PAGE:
Where to find them: A Nissan Leaf can be purchased from ETCM (​Edaran Tan Chong Motor) showrooms around the country. The full list of Nissan car dealers can be found here.

The benefit: Nissan is offering a subscription programme that allows EV novices to loan a Nissan Leaf for 2 years. For RM2,500 a month, the subscription includes a 20,000km/year mileage cap, complimentary maintenance services, and a wall box charger, amongst other things.

The subscription is beneficial for those who are considering owning an EV but are unable to commit due to high instalment plans or the initial down payment. Beyond test driving an EV, you can get proper hands-on experience of an EV lifestyle without full commitment.

Porsche Centres

The Porsche Taycan is targeting an upper luxury market with a price tag between RM584,561 for its basic Taycan to RM1,195,000 for its most premium model, Taycan Turbo S.

Where to find them: Purchasing a Taycan model can be made from Porsche Centres located in Ara Damansara, Sungai Besi, Penang, and Johor.

The benefit: The Taycan is meant for those attracted to the aesthetics, build, driving experience, and prestige that comes with owning a Porsche, without sacrificing speed and power, a stigma often associated with an electric car.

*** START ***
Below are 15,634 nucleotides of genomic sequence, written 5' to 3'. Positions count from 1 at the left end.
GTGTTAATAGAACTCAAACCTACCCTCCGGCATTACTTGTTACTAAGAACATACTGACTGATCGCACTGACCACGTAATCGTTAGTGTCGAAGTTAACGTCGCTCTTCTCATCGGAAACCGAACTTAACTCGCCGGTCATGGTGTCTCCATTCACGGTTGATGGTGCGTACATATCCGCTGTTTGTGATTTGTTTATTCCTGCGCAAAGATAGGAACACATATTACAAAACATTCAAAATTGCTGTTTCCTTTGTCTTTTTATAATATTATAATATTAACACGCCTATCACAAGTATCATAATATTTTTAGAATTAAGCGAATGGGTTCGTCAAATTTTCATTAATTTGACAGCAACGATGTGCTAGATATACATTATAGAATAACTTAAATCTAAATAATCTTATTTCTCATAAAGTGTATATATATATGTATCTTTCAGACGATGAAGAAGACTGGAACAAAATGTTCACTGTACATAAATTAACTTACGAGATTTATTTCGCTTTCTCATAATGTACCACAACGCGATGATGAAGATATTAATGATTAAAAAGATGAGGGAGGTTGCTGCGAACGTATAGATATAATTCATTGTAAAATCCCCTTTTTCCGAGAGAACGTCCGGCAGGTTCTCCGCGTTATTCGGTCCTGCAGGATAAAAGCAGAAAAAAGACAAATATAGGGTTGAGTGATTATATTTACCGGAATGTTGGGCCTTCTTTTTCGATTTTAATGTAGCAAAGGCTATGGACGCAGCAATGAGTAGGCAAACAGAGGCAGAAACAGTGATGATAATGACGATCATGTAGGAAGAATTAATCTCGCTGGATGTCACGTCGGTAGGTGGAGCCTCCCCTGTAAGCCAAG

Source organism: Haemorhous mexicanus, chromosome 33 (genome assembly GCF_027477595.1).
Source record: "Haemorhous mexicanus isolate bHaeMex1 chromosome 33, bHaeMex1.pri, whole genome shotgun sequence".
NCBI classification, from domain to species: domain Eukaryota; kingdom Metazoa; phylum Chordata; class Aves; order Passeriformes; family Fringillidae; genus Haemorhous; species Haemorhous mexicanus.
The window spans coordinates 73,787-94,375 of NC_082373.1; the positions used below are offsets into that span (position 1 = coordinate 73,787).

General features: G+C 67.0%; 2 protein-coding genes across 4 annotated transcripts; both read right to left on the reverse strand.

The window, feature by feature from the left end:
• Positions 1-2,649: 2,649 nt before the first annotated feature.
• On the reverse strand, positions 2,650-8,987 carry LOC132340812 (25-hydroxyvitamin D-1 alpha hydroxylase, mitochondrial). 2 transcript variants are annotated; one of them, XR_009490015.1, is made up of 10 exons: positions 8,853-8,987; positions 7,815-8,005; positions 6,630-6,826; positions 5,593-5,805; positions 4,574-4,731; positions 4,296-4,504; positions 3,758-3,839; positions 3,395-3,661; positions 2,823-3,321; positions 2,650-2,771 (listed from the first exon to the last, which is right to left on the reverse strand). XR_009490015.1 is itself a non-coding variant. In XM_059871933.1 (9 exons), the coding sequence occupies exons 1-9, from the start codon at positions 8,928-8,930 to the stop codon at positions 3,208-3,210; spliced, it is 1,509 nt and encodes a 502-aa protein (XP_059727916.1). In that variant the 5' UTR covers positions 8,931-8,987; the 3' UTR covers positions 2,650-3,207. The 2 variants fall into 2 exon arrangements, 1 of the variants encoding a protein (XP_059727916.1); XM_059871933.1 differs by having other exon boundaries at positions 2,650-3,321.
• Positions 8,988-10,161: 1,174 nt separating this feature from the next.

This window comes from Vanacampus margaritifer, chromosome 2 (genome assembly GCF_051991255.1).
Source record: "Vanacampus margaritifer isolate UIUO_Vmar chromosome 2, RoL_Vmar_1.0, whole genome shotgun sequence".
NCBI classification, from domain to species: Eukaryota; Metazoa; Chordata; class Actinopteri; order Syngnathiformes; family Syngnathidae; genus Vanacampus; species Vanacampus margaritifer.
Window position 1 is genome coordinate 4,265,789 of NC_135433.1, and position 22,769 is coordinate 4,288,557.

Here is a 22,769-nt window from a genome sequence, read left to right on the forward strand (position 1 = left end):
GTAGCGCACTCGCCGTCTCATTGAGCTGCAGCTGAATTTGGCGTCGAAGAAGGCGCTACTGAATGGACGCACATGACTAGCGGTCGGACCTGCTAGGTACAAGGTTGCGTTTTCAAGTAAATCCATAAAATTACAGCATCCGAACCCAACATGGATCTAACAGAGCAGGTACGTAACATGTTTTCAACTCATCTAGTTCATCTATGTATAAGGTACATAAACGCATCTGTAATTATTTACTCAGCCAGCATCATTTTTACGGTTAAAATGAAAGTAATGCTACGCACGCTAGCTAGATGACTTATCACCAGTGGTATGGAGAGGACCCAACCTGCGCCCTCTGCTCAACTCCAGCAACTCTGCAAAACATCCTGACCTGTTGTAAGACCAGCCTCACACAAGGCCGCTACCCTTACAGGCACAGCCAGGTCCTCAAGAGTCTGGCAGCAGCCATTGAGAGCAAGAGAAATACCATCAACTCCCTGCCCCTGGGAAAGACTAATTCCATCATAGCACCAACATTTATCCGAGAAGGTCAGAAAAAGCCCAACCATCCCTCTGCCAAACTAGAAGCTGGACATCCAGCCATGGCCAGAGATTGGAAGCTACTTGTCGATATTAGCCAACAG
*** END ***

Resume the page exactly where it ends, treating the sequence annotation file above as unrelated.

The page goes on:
Other sources have also described the Taycan as a direct competitor to Tesla’s Model S, albeit with a shorter driving range. As Tesla cars are not easily available in the local market as of now, the Porsche Taycan could be a close alternative.

EV financing

One of the biggest hurdles to owning an EV is the lack of financial incentives provided by the government. As we await news on a detailed EV policy under the NAP promising economic benefits, the private sector is already preparing financing programmes for consumers.


CIMB is offering a CIMB Auto Financing Hybrid Financing for those purchasing a hybrid or electric car.

Where to find them: TBA.